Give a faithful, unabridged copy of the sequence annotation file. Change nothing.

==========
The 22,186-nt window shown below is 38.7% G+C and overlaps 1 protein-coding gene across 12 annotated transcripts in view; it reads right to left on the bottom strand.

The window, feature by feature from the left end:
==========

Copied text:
The 22,186-nt window shown below is 38.7% G+C and overlaps 1 protein-coding gene across 12 annotated transcripts in view; it reads right to left on the bottom strand.

The window, feature by feature from the left end: